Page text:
Monday, February 19, 2007

February 19

Four hundred and seven years ago today, the most violent explosion in the recorded history of South America occured when Huaynaputina blew its top in Peru. Seven cubic kilometers of debris were propelled from the volcano on 19 February 1600, with a plinian column extending perhaps 25-35 kilometers into the atmosphere. A thick blanket of ash was scattered across 360,000 square miles. No one knows how many villages -- or how many people -- were entombed by the event.

More precise figures, however, are available for the internment of Japanese Americans -- a relocation program authorized by Franklin Roosevelt on this date in 1942. Citing the need to defend the nation against saboteurs and spies who did not in fact exist, Roosevelt utilized World War I-era legislation to authorize the Secretary of War and his designated commanders
to prescribe military areas in such places and of such extent as he or the appropriate Military Commander may determine, from which any or all persons may be excluded, and with respect to which, the right of any person to enter, remain in, or leave shall be subject to whatever restrictions the Secretary of War or the appropriate Military Commander may impose in his discretion.
Calls for the mass imprisonment of Japanese Americans began, quite predictably, after the Pearl Harbor attack two months previously. Political leaders, journalists and ordinary citizens acted symbiotically, whipping one another into a froth of racist anger that helped persuade Roosevelt -- whose own opinion of Asians was quite low -- to issue Executive Order 9066. Although concrete proof of disloyalty among Japanese Americans was nowhere to be found, the momentum in favor of internment was extraordinary. John DeWitt, head of Western Defense Command (WDC) offered the truly ingenious argument that the absence of sabotage in fact proved the existence of a conspiracy. According to his logic, only the Japanese government itself could exert such control over Japanese saboteurs, encouraging them to wait until the nation’s guard was down before launching their campaign of terror.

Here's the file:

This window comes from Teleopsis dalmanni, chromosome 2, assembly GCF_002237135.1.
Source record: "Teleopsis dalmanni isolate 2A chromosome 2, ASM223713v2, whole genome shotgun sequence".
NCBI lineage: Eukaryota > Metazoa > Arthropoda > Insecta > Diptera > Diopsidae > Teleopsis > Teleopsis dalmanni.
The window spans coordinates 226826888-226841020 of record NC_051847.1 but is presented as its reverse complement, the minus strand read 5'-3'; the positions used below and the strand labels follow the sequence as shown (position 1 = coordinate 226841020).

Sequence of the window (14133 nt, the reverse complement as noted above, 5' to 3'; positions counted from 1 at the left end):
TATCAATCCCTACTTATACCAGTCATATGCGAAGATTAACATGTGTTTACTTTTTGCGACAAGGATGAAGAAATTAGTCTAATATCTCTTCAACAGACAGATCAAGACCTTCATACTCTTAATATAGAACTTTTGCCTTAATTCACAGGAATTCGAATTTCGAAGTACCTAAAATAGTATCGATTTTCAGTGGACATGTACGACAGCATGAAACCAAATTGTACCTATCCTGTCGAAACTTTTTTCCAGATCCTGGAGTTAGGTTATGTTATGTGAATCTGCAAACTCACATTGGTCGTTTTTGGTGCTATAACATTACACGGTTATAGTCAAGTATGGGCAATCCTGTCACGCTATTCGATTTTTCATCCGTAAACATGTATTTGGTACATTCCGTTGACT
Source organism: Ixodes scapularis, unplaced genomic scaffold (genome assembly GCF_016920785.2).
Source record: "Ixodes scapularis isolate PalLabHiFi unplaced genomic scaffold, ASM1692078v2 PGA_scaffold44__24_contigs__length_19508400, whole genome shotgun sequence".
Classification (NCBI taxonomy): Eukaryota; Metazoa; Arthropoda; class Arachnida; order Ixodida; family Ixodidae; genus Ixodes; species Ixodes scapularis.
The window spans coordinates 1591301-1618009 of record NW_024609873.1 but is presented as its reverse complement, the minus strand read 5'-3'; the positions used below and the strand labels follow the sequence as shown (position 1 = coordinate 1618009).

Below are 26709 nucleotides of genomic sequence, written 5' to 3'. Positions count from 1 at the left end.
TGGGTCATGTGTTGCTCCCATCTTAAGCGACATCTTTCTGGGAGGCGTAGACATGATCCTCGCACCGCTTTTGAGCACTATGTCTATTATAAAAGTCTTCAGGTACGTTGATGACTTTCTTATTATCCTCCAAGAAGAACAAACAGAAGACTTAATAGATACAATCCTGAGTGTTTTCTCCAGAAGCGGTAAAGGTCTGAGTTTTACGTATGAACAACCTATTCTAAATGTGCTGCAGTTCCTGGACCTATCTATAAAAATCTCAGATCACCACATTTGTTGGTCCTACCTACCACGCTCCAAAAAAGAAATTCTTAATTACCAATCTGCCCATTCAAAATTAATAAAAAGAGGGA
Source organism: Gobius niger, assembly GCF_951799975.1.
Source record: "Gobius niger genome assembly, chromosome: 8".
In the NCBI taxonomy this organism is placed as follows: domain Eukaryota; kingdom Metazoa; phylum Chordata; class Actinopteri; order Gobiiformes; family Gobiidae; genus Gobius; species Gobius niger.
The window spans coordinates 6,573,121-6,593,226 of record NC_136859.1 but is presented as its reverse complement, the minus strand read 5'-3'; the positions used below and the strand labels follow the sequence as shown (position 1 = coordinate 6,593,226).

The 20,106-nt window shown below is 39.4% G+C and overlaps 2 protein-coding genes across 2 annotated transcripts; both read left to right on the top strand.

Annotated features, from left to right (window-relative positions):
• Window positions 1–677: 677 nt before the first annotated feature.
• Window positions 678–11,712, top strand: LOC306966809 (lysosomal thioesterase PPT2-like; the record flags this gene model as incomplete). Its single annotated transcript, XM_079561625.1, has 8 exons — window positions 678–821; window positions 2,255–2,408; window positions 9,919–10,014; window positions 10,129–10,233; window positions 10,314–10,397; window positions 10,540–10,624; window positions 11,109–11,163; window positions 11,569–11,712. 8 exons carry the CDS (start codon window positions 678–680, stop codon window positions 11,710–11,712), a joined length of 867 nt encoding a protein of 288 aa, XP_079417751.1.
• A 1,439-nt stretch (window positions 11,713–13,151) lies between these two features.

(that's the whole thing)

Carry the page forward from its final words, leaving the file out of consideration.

Over the next half-decade, 120,000 innocent people were removed from the West Coast and relocated to ten camps in the bleakest regions of the country. Several thousand additional Japanese who had come to the US from Latin America were held at eight camps run by the Department of Justice. Nearly two-thirds of those subject to Executive Order 9066 were American citizens by virtue of birth.

A similar order was issued by the Canadian government five days later.

Charles Kikuchi, an American of Japanese ancestry, was a graduate student at the University of California when the US entered the Second World War. He had worked for the National Youth Administration until 1941 and later served in the US Army. In a diary he kept throughout 1942, Kikuchi documented the process by which so many were deprived of their rights and dignity. In an entry dated April 30, Kikuchi wryly described the expulsion of Japanese Americans from Berkeley:
It certainly is degrading . . . . The Amry Lieutenant over there doesn't want any of the photographers to take pictures of these miserable people waiting for the Greyhound bus because he thinks that the American public might get a sympathetic attitude toward them . . . .

I understand that we are going to live in the horse stalls. I hope that the Army has the courtesy to remove the manure first.
Executive Order 9066 was not formally rescinded until Gerald Ford's presidency, over 30 years later. Compensation for the survivors of the camps would be delayed an additional decade.

Photo credit.

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